In addition to safety in numbers, foraging, and mating advantages, reduction of encounters with predators, watching for predators and reduction of energy expenditure has been proposed as good reasons for fish to form groups. Visual confusion of predators through schooling has been proposed, while other forms of predator confusion have not been discussed. Is it possible that being together creates a form of confusion other than a visual one?
Confusion of a predator's lateral line and electrosensory system
Imagine a single fish in the ocean. The tiniest movement and what happens? The creature will be in the middle of its own pressure gradients, sitting at the centre of a dartboard, an easy catch for a nearby predator with a keen mechanosensory lateral line. A predator with an electrosensory system would find equally easy pickings. Again, our friend would occupy the bull’s eye, a perfect target created by electrical gradients. In a group, on the other hand, the picture changes. Fish tend to school in risky situations, and the larger the school, the lower the vulnerability of the fish. Why? As mentioned, a common explanation is that a highly synchronized school might confuse a predator’s vision. However, schooling is likely to confuse the lateral line as well. Imagine a hungry predator outside a dense school of fish. A potential feast, but the pressure gradients of dozens and dozens of closely-swimming prey fish will now overlap, rendering an individual fish a difficult target. In addition, a symmetrically arranged school might emit a flat wave-front, mimicking the water movements of a much larger fish. Research into the fish electrosensory system has revealed that individual prey must be about five body widths apart to produce separate signals. Hence, schooling ought to blur the electrosensory reception of predators. Fish descendants, such as birds and mammals, are likely to possess anatomical structures, wiring, and processing abilities that may be reused in an ecological niche where synchronised movements of the group is beneficial. The confusion of the electrosensory system of predatory fish will not be relevant to birds. Instead, reduced energy expenditure, group cohesion, optical advantages, a collision risk for predators attacking a cluster formation, and confusion of a raptor’s auditory system have been suggested.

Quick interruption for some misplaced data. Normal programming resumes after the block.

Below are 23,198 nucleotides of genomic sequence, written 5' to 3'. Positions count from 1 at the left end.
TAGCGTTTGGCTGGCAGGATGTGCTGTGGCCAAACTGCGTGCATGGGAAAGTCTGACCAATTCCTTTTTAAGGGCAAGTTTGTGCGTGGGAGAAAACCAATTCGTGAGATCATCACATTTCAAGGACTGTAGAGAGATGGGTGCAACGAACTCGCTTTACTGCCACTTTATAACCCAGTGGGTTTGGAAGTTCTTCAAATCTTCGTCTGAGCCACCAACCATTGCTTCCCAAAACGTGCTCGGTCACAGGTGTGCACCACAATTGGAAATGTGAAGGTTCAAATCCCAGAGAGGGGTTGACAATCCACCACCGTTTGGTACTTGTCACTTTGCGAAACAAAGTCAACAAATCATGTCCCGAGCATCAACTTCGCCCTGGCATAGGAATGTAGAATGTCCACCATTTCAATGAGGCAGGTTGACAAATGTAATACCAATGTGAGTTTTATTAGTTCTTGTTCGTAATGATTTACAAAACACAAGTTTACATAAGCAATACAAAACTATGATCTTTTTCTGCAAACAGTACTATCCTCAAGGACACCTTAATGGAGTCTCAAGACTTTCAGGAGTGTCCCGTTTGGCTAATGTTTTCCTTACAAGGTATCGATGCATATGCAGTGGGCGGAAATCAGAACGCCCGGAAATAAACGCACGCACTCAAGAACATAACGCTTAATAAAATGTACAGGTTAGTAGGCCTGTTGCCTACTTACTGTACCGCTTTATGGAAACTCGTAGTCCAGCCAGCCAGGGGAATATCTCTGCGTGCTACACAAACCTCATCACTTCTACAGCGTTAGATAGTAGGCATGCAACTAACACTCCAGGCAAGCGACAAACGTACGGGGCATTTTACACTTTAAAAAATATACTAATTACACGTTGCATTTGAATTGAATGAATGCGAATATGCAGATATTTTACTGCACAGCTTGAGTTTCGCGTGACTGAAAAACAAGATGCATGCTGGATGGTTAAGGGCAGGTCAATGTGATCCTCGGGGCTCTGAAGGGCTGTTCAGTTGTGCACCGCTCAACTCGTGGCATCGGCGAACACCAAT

So what about marine mammals?
Humpback whales will often breathe in synchrony when resting. Social cohesion has been suggested to be the rationale; however, reduced masking could be an alternative hypothesis, since an effect will be long periods of silence, which may facilitate detection of critical signals in the surroundings. Analogously, concurrent surface diving of dolphin dyads will result in simultaneous splash down, providing longer periods of relative silence compared with non-synchronised diving. Periods of relative silence (without splash) may favour intra-specific vocal communication, and facilitate perception of approaching danger, such as sharks or humans.
Does ISOL help animals to keep together?
Fish schools and flocks of birds seem to possess no leaders, only local rules. Transmission of information is generally thought to be through visual signals. However, ISOL may provide information about neighbours’ wing- or fin-beat frequency, relative speed, and location. The distance will influence amplitude and timbre, information that may be used to help maintain proper spacing between animals. When fish or birds in a large group see a predator and react by moving away from the threat, the movements will create sound. ISOL may serve to augment vision in informing the group of forthcoming movements, leading to a reaction in one area of the group spreading to the entire school or flock. Studies of ISOL may provide new insights into schooling fish and bird flight behaviour. Ramifications of mammalian ISOL, including human footsteps, are topics for further study.